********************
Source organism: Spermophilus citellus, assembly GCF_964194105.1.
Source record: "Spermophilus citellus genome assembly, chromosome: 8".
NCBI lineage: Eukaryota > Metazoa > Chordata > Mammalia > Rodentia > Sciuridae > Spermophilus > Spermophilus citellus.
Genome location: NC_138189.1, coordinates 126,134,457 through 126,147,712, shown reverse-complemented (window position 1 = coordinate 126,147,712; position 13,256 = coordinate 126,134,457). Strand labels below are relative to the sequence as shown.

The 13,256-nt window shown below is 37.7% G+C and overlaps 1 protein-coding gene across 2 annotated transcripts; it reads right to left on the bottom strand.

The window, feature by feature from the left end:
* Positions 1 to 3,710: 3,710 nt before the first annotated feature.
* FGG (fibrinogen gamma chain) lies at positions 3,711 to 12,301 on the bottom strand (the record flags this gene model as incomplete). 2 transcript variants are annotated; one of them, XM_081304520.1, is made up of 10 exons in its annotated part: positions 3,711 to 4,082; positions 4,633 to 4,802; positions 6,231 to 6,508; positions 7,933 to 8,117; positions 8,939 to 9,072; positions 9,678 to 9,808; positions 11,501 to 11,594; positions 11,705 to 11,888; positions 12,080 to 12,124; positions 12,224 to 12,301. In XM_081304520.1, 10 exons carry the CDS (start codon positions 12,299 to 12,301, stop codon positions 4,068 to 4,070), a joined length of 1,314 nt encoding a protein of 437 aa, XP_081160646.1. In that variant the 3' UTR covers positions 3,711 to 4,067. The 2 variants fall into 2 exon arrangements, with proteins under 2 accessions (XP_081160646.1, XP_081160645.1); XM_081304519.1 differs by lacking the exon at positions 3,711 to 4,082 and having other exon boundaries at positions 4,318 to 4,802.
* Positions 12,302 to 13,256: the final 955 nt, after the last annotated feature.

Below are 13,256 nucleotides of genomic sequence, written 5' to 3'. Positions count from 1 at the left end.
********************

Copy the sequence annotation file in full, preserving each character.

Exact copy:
Source organism: Spermophilus citellus, assembly GCF_964194105.1.
Source record: "Spermophilus citellus genome assembly, chromosome: 8".
NCBI lineage: Eukaryota > Metazoa > Chordata > Mammalia > Rodentia > Sciuridae > Spermophilus > Spermophilus citellus.
Genome location: NC_138189.1, coordinates 126,134,457 through 126,147,712, shown reverse-complemented (window position 1 = coordinate 126,147,712; position 13,256 = coordinate 126,134,457). Strand labels below are relative to the sequence as shown.

The 13,256-nt window shown below is 37.7% G+C and overlaps 1 protein-coding gene across 2 annotated transcripts; it reads right to left on the bottom strand.

The window, feature by feature from the left end:
* Positions 1 to 3,710: 3,710 nt before the first annotated feature.
* FGG (fibrinogen gamma chain) lies at positions 3,711 to 12,301 on the bottom strand (the record flags this gene model as incomplete). 2 transcript variants are annotated; one of them, XM_081304520.1, is made up of 10 exons in its annotated part: positions 3,711 to 4,082; positions 4,633 to 4,802; positions 6,231 to 6,508; positions 7,933 to 8,117; positions 8,939 to 9,072; positions 9,678 to 9,808; positions 11,501 to 11,594; positions 11,705 to 11,888; positions 12,080 to 12,124; positions 12,224 to 12,301. In XM_081304520.1, 10 exons carry the CDS (start codon positions 12,299 to 12,301, stop codon positions 4,068 to 4,070), a joined length of 1,314 nt encoding a protein of 437 aa, XP_081160646.1. In that variant the 3' UTR covers positions 3,711 to 4,067. The 2 variants fall into 2 exon arrangements, with proteins under 2 accessions (XP_081160646.1, XP_081160645.1); XM_081304519.1 differs by lacking the exon at positions 3,711 to 4,082 and having other exon boundaries at positions 4,318 to 4,802.
* Positions 12,302 to 13,256: the final 955 nt, after the last annotated feature.

Below are 13,256 nucleotides of genomic sequence, written 5' to 3'. Positions count from 1 at the left end.